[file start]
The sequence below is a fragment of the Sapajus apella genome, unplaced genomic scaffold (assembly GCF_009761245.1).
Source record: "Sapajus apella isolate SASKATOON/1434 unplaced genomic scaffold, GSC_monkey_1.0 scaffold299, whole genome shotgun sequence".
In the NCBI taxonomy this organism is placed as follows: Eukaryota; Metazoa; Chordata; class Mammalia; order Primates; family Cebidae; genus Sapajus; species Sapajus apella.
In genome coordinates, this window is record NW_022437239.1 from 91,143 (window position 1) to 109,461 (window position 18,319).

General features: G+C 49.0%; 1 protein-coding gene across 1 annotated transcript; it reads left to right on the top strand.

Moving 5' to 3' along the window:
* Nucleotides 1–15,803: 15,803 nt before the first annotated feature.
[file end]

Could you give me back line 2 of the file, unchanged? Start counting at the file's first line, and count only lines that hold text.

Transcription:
Source record: "Sapajus apella isolate SASKATOON/1434 unplaced genomic scaffold, GSC_monkey_1.0 scaffold299, whole genome shotgun sequence".